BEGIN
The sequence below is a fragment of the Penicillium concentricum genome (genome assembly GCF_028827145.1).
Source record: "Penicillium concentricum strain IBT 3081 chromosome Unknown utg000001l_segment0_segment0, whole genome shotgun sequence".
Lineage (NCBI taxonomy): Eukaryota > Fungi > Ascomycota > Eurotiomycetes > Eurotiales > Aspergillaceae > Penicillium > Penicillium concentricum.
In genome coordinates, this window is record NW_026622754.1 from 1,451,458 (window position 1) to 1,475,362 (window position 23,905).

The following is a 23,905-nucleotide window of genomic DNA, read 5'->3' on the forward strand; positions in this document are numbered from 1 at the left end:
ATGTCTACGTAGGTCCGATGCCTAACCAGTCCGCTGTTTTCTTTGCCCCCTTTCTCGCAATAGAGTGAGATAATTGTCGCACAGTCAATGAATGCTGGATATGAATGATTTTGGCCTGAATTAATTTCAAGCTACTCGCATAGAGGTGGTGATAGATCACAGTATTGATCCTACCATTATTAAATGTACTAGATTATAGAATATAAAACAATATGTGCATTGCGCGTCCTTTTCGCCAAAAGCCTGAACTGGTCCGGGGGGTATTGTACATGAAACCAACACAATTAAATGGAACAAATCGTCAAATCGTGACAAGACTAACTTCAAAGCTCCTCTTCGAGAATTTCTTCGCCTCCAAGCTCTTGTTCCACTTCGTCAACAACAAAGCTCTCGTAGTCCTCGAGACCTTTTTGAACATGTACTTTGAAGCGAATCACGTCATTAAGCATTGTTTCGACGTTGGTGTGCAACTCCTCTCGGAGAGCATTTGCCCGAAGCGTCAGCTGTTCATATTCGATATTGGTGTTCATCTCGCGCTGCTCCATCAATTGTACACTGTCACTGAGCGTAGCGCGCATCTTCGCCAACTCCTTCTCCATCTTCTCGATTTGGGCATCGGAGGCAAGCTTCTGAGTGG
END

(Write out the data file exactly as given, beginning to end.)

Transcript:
The sequence below is a fragment of the Penicillium concentricum genome (genome assembly GCF_028827145.1).
Source record: "Penicillium concentricum strain IBT 3081 chromosome Unknown utg000001l_segment0_segment0, whole genome shotgun sequence".
Lineage (NCBI taxonomy): Eukaryota > Fungi > Ascomycota > Eurotiomycetes > Eurotiales > Aspergillaceae > Penicillium > Penicillium concentricum.
In genome coordinates, this window is record NW_026622754.1 from 1,451,458 (window position 1) to 1,475,362 (window position 23,905).

The following is a 23,905-nucleotide window of genomic DNA, read 5'->3' on the forward strand; positions in this document are numbered from 1 at the left end:
ATGTCTACGTAGGTCCGATGCCTAACCAGTCCGCTGTTTTCTTTGCCCCCTTTCTCGCAATAGAGTGAGATAATTGTCGCACAGTCAATGAATGCTGGATATGAATGATTTTGGCCTGAATTAATTTCAAGCTACTCGCATAGAGGTGGTGATAGATCACAGTATTGATCCTACCATTATTAAATGTACTAGATTATAGAATATAAAACAATATGTGCATTGCGCGTCCTTTTCGCCAAAAGCCTGAACTGGTCCGGGGGGTATTGTACATGAAACCAACACAATTAAATGGAACAAATCGTCAAATCGTGACAAGACTAACTTCAAAGCTCCTCTTCGAGAATTTCTTCGCCTCCAAGCTCTTGTTCCACTTCGTCAACAACAAAGCTCTCGTAGTCCTCGAGACCTTTTTGAACATGTACTTTGAAGCGAATCACGTCATTAAGCATTGTTTCGACGTTGGTGTGCAACTCCTCTCGGAGAGCATTTGCCCGAAGCGTCAGCTGTTCATATTCGATATTGGTGTTCATCTCGCGCTGCTCCATCAATTGTACACTGTCACTGAGCGTAGCGCGCATCTTCGCCAACTCCTTCTCCATCTTCTCGATTTGGGCATCGGAGGCAAGCTTCTGAGTGG